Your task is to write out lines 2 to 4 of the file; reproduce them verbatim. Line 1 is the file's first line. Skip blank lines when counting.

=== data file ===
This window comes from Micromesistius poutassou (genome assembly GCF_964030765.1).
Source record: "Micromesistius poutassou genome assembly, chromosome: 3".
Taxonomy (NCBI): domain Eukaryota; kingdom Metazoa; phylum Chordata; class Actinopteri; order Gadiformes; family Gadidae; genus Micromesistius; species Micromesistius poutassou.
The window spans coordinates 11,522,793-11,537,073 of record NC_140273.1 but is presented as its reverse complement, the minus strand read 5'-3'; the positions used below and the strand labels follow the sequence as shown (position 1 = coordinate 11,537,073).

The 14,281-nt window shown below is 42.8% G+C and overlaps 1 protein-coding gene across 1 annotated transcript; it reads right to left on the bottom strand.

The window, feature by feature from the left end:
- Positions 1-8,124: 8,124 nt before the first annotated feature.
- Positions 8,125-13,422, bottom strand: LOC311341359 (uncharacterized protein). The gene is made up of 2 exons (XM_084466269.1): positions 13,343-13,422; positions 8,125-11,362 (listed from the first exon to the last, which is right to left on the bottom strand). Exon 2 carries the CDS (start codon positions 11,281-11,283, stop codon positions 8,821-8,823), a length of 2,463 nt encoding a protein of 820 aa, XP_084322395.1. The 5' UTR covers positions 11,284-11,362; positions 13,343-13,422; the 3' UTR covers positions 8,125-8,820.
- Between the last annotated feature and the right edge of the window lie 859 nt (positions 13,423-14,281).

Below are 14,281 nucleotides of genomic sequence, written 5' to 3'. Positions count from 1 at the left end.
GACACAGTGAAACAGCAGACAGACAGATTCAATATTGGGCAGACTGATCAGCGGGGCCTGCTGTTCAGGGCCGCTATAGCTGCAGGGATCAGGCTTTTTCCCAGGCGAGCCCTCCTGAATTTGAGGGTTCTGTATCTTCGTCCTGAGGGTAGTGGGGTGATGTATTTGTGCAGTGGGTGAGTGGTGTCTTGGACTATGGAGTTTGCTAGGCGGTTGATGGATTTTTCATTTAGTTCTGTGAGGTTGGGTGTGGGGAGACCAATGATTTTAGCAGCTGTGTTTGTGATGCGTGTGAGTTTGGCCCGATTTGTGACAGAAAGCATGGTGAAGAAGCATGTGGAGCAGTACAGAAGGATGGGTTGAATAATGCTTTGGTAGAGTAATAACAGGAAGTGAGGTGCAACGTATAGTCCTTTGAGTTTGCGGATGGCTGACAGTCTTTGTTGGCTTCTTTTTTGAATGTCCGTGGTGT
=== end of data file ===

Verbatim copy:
Source record: "Micromesistius poutassou genome assembly, chromosome: 3".
Taxonomy (NCBI): domain Eukaryota; kingdom Metazoa; phylum Chordata; class Actinopteri; order Gadiformes; family Gadidae; genus Micromesistius; species Micromesistius poutassou.
The window spans coordinates 11,522,793-11,537,073 of record NC_140273.1 but is presented as its reverse complement, the minus strand read 5'-3'; the positions used below and the strand labels follow the sequence as shown (position 1 = coordinate 11,537,073).